posted by pracowity at 2:01 PM on June 22 [4 favorites]


It piques my curiosity whether on a planet with 8 billion people distributed over it whether tourism—seeing travel as one of the essential forms of recreation needed by human psyche and spirit—is mathematically feasible in a sustainable and fair (such as, not elitist) way. Obviously not all 8 billion people on Earth want to visit Barcelona on the same day, but a world-scale society that sustains 8 billion people who want to partake in travel is an interesting social and economic problem that goes beyond the various local efforts - mostly bans on this or that - that are reactionary to the devastations of overtourism.
posted by polymodus at 3:17 PM on June 22 [1 favorite]


Any policy making landlords and international tourists this angry has got to be a good thing.

Excuse me?

posted by EmpressCallipygos at 5:20 PM on June 22


Excuse me?

People who get mad that they have to stay in a hotel after flying internationally for pleasure instead of being able to rent an entire house are not high on my list of concerns.
posted by The Manwich Horror at 5:29 PM on June 22 [4 favorites]


I do not feel great about my relationship with Airbnb, and I think Barcelona is making the right move, and also, I'm begging hotels to take my money for more apartment-like accommodations.

You and me both. I do not use AirBnB but I get the appeal, I have needed temp lodging while traveling for longer periods on a few occasions (a month or more) and living in a small hotel room with no kitchen is not great for anything longer than a week. Unfortunately, finding short-term lodging or aparthotels is still really difficult in many of these places, in Europe in general it seems to be far less common - there is often no local equivalent to a US Residence Inn or a corporate apartment.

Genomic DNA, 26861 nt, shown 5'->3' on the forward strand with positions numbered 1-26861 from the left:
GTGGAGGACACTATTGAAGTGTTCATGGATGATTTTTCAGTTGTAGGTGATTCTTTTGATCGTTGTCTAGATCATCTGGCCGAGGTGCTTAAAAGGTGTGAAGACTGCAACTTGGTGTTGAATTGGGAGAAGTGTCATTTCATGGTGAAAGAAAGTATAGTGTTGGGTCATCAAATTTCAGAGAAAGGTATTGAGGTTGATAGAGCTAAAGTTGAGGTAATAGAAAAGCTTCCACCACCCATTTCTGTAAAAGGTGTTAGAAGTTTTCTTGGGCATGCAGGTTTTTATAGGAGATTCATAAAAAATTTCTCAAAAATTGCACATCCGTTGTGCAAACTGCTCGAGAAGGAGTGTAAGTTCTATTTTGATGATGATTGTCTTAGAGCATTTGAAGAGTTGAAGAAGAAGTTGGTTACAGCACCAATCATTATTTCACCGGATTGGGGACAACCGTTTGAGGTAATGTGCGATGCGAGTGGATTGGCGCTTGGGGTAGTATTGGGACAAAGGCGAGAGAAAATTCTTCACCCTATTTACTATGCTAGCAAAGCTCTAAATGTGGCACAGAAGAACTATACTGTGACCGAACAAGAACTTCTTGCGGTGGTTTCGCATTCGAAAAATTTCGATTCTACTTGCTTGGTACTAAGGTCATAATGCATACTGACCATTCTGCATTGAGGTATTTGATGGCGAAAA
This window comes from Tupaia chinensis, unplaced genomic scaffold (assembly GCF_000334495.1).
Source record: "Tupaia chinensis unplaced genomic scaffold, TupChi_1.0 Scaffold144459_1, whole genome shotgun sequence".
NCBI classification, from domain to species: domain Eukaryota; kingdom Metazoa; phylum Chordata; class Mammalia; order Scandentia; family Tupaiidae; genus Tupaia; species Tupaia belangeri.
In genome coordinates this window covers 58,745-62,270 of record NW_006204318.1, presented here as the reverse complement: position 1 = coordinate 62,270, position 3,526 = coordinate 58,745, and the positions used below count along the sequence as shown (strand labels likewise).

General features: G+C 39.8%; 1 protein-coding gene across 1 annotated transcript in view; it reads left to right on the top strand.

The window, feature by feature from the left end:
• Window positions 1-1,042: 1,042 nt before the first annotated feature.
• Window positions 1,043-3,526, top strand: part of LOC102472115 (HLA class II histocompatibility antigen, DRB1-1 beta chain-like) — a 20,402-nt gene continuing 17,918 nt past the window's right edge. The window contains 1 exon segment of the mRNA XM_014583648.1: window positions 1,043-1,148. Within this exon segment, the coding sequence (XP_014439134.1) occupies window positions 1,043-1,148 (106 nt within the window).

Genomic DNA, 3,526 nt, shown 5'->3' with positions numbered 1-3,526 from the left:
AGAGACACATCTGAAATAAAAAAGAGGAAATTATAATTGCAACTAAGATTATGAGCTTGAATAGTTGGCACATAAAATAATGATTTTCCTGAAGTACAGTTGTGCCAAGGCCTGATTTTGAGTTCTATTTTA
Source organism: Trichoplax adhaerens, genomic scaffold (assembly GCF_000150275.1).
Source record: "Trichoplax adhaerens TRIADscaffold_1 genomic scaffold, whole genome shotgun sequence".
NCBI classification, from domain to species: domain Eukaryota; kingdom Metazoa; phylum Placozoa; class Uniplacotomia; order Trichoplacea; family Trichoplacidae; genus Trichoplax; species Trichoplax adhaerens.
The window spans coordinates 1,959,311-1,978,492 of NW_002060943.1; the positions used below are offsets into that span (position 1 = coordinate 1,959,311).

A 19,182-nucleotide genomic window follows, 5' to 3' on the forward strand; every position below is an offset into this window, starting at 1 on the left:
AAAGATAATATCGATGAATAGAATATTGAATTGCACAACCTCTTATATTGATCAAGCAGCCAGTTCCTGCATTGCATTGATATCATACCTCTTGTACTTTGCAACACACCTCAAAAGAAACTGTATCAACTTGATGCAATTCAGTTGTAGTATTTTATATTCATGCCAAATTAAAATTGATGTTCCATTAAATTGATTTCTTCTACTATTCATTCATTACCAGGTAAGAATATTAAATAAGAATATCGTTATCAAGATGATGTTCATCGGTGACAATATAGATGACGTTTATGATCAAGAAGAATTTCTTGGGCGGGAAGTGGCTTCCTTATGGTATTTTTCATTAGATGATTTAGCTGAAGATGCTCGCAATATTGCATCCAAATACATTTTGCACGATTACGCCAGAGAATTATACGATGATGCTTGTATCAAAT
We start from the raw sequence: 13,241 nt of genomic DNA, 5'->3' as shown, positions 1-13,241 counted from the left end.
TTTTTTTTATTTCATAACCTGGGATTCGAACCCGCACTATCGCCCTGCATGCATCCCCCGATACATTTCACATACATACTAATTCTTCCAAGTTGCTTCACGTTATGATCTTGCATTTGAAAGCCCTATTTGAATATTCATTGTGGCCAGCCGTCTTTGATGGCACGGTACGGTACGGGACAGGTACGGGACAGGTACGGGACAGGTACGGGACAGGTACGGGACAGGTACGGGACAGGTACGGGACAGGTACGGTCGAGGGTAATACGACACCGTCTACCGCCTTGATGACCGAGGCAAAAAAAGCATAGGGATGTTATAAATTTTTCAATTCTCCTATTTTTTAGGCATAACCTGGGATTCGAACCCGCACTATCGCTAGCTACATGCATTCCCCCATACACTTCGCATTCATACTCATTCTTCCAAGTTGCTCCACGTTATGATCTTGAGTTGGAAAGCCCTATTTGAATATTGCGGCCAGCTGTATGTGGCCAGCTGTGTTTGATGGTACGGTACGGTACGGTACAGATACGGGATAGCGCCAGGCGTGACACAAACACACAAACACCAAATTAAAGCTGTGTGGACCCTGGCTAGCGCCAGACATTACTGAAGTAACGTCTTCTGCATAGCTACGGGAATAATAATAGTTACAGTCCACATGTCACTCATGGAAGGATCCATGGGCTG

People who get mad that they have to stay in a hotel after flying internationally for pleasure instead of being able to rent an entire house are not high on my list of concerns.

Who said they are flying for pleasure? People also travel to places for better opportunities, to escape bad situations, or even to take care of family (something I am personally dealing with myself right now). Sorry if we're not deserving of your concern.
posted by photo guy at 12:20 AM on June 23 [1 favorite]


Who said they are flying for pleasure?

If they aren't traveling for pleasure then they aren't tourists by definition.
posted by The Manwich Horror at 3:38 AM on June 23 [2 favorites]


If they aren't traveling for pleasure then they aren't tourists by definition.

Yet restricting housing options still hurts those people. You and most of the people here seem to assume tourism is the only reason people could possibly travel, I am saying that is false. I am not defending AirBnB (far from it) but I am saying there is a legitimate need for short-term housing beyond rich people on holidays.
posted by photo guy at 4:03 AM on June 23 [1 favorite]


Yet restricting housing options still hurts those people.

How many of those people are going to Barcelona and spending enough money on lodging to make tourist oriented airbnbs a reasonable place to stay? The poor people travelling for short term jobs wind up paying ultra cheap motels by the week or month. I know this because I also stay in the cheapest possible motels when I travel, and they are always there.

This isn't "no one should ever have a short term residence". It is putting ten thousand units in a specific city back in the housing market for residents of the city in question. That is the position that is being engaged with.
posted by The Manwich Horror at 4:23 AM on June 23 [1 favorite]


When I was a kid, before the age of AirBnB, if we went on vacation we always stayed at a place that had a kitchenette because we were poor and didn't want to eat at restaurants. We didn't generally have extra rooms for the kids though--paying for privacy for one or two days seems really extravagant to me now. Where are all these cheap places with kitchens now? Was it a Southern thing? Or a poor thing? (I have stayed in some hotels in town like Motel 6 and La Quinta that are mostly used for transitional housing for the homeless and some of those are more home-like because they rent them out for weeks at a time.) Or was the kitchenette driven from the market?